Jean Chatzky
Robyn, a 41-year-old self-proclaimed compulsive shopper, has over 500 pairs of shoes, four spare rooms and closets overflowing with clothes—even a walk-in closet for her handbags. When Robyn was 17, she says her mother passed away from breast cancer, and that's when her problems began. "Honestly, I was always afraid I was going to die by 40 of breast cancer so I shopped 'til I dropped and I spent everything that I had," Robyn says. "I didn't plan on living after 40, honestly, and it surely did not help my financial plan."

With over $200,000 in credit card debt, $415,000 owed on her home's mortgage and no steady income, Robyn says her out-of-control spending has put her on the brink of financial ruin. But with the recent birth of her first child, Robyn says she's finally ready to overcome her addiction, and reaches out for Jean's help.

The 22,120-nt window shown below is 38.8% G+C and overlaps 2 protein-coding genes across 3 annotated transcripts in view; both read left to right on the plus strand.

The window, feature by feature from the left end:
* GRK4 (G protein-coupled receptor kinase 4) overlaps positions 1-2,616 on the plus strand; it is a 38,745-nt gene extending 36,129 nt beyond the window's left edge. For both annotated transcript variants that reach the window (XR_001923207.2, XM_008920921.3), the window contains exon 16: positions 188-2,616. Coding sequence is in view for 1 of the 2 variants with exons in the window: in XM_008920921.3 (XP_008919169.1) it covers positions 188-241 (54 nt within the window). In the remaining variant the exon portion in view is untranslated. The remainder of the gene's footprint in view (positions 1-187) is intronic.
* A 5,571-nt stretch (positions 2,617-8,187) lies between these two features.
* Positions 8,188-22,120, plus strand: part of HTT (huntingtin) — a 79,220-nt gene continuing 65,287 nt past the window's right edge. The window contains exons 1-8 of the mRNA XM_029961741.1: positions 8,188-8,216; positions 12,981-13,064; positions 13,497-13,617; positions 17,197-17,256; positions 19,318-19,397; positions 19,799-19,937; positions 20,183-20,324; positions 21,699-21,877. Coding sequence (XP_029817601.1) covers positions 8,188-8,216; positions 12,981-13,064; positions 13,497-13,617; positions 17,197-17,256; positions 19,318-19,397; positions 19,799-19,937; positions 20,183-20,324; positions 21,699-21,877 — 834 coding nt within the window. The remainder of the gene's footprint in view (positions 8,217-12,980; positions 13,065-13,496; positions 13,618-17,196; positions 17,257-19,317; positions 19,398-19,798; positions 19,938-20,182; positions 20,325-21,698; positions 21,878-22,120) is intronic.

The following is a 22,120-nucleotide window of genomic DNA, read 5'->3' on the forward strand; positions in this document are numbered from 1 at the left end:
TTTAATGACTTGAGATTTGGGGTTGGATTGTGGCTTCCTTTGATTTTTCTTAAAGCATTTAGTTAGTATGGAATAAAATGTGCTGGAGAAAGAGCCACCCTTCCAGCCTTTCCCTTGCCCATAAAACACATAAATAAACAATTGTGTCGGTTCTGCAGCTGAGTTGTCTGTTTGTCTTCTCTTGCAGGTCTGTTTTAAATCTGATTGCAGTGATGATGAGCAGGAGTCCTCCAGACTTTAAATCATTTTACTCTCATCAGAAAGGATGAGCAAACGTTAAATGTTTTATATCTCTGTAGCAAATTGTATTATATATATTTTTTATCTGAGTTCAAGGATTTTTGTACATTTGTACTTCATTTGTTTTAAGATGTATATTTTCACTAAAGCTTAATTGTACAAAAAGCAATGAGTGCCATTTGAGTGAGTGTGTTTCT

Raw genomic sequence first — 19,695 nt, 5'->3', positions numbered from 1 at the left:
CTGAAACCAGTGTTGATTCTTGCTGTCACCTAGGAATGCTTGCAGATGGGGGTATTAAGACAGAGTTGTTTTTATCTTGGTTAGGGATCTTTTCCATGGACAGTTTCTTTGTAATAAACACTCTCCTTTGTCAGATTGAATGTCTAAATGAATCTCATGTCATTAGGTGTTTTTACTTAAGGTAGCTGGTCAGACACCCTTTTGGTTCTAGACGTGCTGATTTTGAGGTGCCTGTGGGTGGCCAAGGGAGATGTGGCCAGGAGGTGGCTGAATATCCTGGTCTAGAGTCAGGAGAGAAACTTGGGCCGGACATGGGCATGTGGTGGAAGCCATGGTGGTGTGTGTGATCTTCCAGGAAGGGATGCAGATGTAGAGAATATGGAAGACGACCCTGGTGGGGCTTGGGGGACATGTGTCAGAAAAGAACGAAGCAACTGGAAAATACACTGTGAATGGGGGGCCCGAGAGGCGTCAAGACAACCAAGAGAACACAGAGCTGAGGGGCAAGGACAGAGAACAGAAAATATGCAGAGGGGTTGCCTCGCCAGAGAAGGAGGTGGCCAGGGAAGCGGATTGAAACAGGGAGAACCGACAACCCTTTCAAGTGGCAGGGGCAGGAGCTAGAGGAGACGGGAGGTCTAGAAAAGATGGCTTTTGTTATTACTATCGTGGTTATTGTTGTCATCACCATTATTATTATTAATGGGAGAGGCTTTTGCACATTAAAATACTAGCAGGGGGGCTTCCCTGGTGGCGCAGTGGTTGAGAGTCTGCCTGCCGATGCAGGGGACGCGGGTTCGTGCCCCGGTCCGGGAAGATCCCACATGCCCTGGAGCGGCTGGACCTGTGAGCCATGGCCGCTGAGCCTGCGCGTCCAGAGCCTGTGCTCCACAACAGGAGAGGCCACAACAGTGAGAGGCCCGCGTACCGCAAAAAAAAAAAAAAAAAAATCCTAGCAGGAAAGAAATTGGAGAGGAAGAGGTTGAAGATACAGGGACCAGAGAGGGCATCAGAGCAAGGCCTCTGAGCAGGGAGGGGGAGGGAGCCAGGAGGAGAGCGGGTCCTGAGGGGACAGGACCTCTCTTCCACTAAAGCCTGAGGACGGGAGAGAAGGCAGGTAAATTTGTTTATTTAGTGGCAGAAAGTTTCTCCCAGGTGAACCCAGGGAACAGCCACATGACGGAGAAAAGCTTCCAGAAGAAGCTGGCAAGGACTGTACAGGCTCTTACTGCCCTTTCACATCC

To help Robyn begin to tackle her compulsive shopping problem, Jean lays out a three step plan:

Step 1: Walk 10,000 steps every day. In order to stop Robyn from going into stores in the first place, Jean gives Robyn a pedometer and tells her to go for a long, brisk walk each time she gets the urge to shop. Walking will help Robyn clear her head and quell the urge to shop, Jean says.

Step 2: Order groceries online and have them delivered. Jean says Robyn should spend no more than $100 per week for groceries, and buying them online will prevent Robyn from going overboard in the store.

Step 3: Start to get rid of stuff by selling it online. With the help of a professional eBay seller, Jean says Robyn can quickly and efficiently sell the bulk of her extra shoes, clothes and handbags online. Although the professional online auction sellers takes a cut of the profits, Robyn will still come out on top and make some money that she can put toward paying off her debt.
The information provided here is general advice and you should always consult your own financial adviser before making major financial decisions, including investments or changes to your portfolio. The opinions expressed by the hosts, guests and callers to Oprah Radio are strictly their own.


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